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c8 repair – dec fine adjustment June 3, 2009

Posted by aquillam in Astronomy, telescope maintanance.
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This post is one in a series about C8 repair and maintenance.  You should see the introduction and disclaimers before trying anything here.

When mounted on an equatorial wedge, the telescope rotates in right ascension (RA) and declination (dec). The telescope needs to move freely to align it, but once aligned, you don’t want it to move too easily, so there are locks in both directions.  There are also fine motion controls for both directions. Below are instructions for adjusting the dec fine motion control.  You might also want to check out the instructions for opening the base, dec lock, and the RA lock position.

The dec fine adjustment knob is connected to a threaded rod, which moves another rod that is connected to the dec gear at the top of the arm.

The dec fine adjustment knob is connected to a threaded rod, which moves another rod that is connected to the dec gear at the top of the arm.

The fine adjustment knob is on the base, at the bottom of the left hand arm. Turning the knob moves a small arm along a threaded rod.  The small arm connects to the dec gear at the top of the support arm.

General maintenance: clean and oil the threaded rod periodically.  Some lubricants will also work as cleaners (think WD-40, although I recommend something more like a silicone spray, which remains slippery in freezing temperatures.)

The dec fine adjustment rod is too far to the left - the telescope will not move in that direction any more.

The dec fine adjustment rod is too far to the left - the telescope will not move in that direction any more.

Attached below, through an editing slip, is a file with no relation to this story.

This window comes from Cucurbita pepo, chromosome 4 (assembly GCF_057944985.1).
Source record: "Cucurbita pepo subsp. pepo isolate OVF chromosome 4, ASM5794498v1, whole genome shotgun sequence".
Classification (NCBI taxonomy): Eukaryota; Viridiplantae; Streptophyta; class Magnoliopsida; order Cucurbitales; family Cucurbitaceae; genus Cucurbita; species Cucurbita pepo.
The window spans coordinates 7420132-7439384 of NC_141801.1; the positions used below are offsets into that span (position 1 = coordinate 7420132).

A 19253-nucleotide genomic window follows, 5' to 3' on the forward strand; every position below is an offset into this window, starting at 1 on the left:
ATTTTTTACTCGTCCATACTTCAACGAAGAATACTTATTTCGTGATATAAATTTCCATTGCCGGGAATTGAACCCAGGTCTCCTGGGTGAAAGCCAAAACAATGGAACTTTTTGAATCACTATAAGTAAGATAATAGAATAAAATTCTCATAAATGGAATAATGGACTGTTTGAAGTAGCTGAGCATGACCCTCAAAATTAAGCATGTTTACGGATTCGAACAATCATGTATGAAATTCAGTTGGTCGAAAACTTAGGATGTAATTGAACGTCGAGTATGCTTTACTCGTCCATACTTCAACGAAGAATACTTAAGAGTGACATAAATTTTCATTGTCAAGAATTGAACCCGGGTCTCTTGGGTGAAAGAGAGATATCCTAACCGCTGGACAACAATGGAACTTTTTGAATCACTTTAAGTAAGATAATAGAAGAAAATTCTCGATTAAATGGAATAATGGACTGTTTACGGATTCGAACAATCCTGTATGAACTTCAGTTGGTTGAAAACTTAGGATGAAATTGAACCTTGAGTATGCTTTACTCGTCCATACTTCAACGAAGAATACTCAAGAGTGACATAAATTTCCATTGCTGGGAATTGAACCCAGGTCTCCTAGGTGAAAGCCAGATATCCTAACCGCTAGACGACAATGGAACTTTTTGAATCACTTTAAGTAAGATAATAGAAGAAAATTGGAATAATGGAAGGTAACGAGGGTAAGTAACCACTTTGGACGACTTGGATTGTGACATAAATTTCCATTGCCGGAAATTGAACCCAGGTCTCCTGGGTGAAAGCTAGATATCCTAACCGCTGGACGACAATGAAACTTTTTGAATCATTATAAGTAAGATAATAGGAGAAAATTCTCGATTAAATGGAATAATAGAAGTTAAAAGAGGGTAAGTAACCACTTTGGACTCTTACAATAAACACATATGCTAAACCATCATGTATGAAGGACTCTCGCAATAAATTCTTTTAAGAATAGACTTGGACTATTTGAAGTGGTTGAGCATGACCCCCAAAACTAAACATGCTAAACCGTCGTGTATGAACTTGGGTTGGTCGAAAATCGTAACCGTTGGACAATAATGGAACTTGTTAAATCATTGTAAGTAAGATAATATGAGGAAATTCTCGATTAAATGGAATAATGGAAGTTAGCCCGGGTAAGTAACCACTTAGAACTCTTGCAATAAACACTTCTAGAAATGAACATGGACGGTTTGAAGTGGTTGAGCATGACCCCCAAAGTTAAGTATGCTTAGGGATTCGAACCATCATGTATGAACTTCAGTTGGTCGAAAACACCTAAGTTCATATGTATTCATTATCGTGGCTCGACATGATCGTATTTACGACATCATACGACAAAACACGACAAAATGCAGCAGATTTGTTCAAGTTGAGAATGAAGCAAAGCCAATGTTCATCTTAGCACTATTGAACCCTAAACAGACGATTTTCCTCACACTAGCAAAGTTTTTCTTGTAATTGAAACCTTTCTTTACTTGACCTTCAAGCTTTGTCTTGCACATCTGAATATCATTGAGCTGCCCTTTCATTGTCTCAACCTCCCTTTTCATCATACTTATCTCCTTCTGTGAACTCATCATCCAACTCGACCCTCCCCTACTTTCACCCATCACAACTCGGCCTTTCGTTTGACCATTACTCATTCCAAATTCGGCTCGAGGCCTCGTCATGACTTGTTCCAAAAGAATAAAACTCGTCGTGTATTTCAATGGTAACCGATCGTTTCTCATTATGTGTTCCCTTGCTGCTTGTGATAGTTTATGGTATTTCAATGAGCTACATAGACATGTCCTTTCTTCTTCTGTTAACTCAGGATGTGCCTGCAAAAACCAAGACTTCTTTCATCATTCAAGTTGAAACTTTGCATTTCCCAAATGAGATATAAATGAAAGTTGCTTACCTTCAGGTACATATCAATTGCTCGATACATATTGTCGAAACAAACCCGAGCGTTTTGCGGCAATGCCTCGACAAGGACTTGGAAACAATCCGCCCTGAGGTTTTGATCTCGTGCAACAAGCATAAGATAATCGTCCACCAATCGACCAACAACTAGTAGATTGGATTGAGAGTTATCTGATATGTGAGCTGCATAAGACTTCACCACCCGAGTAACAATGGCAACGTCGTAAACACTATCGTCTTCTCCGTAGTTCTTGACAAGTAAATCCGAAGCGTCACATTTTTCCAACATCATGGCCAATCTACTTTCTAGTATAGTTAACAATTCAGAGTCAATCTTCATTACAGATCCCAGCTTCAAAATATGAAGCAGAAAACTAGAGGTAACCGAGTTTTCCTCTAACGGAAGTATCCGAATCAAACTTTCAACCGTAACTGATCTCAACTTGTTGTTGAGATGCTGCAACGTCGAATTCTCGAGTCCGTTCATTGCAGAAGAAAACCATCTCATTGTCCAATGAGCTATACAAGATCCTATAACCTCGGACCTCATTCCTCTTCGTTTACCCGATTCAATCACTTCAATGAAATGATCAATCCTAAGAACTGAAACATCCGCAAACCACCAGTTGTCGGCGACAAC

If you turn the knob in one direction and the telescope doesn’t move, chances are the rod is all the way to one side. Turning the knob in the other direction should move the rod back toward the center.

Turn the fine adjustment knob to move the rod back toward the center

Turn the fine adjustment knob to move the rod back toward the center

If the knob doesn’t turn the threaded rod, you may have to tighten the set screws in the base of the knob using a small allen wrench.

If the threaded rod turns but the small arm doesn’t move, you may have to take the threaded rod apart. It is held in place by a collar on the left side with a set screw that connects it to the knob, and a pin on the other end held in place by a nut. A really determined observer (especilly students without sfficient supervision) can get the arm to slip onto the pin or bind with the collar. Turn the rod so the set screw is visible,  and remove the knob. Also, loosen the nut on the other end. That should give you enough slack in the rod to get it out if you need to, or to get the small arm back onto it.

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